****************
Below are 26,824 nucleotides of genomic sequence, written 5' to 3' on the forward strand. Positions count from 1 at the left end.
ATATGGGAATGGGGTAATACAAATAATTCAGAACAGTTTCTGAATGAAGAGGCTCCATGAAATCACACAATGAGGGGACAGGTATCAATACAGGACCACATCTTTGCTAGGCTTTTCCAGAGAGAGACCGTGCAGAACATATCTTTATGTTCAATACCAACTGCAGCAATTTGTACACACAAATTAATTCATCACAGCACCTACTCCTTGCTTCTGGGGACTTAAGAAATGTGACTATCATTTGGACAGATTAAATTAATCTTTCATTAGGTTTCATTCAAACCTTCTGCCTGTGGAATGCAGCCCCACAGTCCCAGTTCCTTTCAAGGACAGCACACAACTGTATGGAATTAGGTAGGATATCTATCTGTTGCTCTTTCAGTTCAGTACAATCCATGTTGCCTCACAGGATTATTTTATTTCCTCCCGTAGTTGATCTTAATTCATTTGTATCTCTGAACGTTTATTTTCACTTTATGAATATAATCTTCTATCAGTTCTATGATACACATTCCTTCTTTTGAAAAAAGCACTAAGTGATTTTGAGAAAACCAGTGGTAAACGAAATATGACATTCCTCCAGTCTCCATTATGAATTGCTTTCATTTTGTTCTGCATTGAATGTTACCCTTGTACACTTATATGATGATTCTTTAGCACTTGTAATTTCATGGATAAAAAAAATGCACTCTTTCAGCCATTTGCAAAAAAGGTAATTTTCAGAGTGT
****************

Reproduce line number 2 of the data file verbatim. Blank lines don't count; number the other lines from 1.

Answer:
ATATGGGAATGGGGTAATACAAATAATTCAGAACAGTTTCTGAATGAAGAGGCTCCATGAAATCACACAATGAGGGGACAGGTATCAATACAGGACCACATCTTTGCTAGGCTTTTCCAGAGAGAGACCGTGCAGAACATATCTTTATGTTCAATACCAACTGCAGCAATTTGTACACACAAATTAATTCATCACAGCACCTACTCCTTGCTTCTGGGGACTTAAGAAATGTGACTATCATTTGGACAGATTAAATTAATCTTTCATTAGGTTTCATTCAAACCTTCTGCCTGTGGAATGCAGCCCCACAGTCCCAGTTCCTTTCAAGGACAGCACACAACTGTATGGAATTAGGTAGGATATCTATCTGTTGCTCTTTCAGTTCAGTACAATCCATGTTGCCTCACAGGATTATTTTATTTCCTCCCGTAGTTGATCTTAATTCATTTGTATCTCTGAACGTTTATTTTCACTTTATGAATATAATCTTCTATCAGTTCTATGATACACATTCCTTCTTTTGAAAAAAGCACTAAGTGATTTTGAGAAAACCAGTGGTAAACGAAATATGACATTCCTCCAGTCTCCATTATGAATTGCTTTCATTTTGTTCTGCATTGAATGTTACCCTTGTACACTTATATGATGATTCTTTAGCACTTGTAATTTCATGGATAAAAAAAATGCACTCTTTCAGCCATTTGCAAAAAAGGTAATTTTCAGAGTGT